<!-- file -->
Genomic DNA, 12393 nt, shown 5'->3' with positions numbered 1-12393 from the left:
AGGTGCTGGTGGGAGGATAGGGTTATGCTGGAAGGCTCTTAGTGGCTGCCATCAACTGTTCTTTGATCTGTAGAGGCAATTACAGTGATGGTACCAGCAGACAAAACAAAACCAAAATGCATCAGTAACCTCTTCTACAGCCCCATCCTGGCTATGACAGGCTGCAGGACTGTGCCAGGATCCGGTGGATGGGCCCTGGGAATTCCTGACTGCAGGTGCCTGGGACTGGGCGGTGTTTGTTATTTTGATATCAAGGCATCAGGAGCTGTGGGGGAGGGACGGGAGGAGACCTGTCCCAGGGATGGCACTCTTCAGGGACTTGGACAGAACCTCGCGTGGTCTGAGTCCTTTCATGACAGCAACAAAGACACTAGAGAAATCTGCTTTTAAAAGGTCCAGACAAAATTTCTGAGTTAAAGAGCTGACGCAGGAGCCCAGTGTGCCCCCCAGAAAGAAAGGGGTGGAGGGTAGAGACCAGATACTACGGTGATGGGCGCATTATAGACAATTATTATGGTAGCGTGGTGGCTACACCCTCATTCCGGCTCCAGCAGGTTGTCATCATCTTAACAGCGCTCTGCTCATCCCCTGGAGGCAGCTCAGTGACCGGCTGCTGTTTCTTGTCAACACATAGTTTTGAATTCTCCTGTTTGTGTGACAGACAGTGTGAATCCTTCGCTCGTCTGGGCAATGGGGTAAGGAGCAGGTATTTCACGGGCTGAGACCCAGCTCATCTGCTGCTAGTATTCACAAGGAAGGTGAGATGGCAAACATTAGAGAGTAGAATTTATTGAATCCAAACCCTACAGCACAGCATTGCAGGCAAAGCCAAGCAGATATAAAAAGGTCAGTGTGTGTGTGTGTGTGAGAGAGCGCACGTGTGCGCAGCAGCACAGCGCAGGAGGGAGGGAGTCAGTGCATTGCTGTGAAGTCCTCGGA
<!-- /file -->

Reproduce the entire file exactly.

Genomic DNA, 12393 nt, shown 5'->3' with positions numbered 1-12393 from the left:
AGGTGCTGGTGGGAGGATAGGGTTATGCTGGAAGGCTCTTAGTGGCTGCCATCAACTGTTCTTTGATCTGTAGAGGCAATTACAGTGATGGTACCAGCAGACAAAACAAAACCAAAATGCATCAGTAACCTCTTCTACAGCCCCATCCTGGCTATGACAGGCTGCAGGACTGTGCCAGGATCCGGTGGATGGGCCCTGGGAATTCCTGACTGCAGGTGCCTGGGACTGGGCGGTGTTTGTTATTTTGATATCAAGGCATCAGGAGCTGTGGGGGAGGGACGGGAGGAGACCTGTCCCAGGGATGGCACTCTTCAGGGACTTGGACAGAACCTCGCGTGGTCTGAGTCCTTTCATGACAGCAACAAAGACACTAGAGAAATCTGCTTTTAAAAGGTCCAGACAAAATTTCTGAGTTAAAGAGCTGACGCAGGAGCCCAGTGTGCCCCCCAGAAAGAAAGGGGTGGAGGGTAGAGACCAGATACTACGGTGATGGGCGCATTATAGACAATTATTATGGTAGCGTGGTGGCTACACCCTCATTCCGGCTCCAGCAGGTTGTCATCATCTTAACAGCGCTCTGCTCATCCCCTGGAGGCAGCTCAGTGACCGGCTGCTGTTTCTTGTCAACACATAGTTTTGAATTCTCCTGTTTGTGTGACAGACAGTGTGAATCCTTCGCTCGTCTGGGCAATGGGGTAAGGAGCAGGTATTTCACGGGCTGAGACCCAGCTCATCTGCTGCTAGTATTCACAAGGAAGGTGAGATGGCAAACATTAGAGAGTAGAATTTATTGAATCCAAACCCTACAGCACAGCATTGCAGGCAAAGCCAAGCAGATATAAAAAGGTCAGTGTGTGTGTGTGTGTGAGAGAGCGCACGTGTGCGCAGCAGCACAGCGCAGGAGGGAGGGAGTCAGTGCATTGCTGTGAAGTCCTCGGA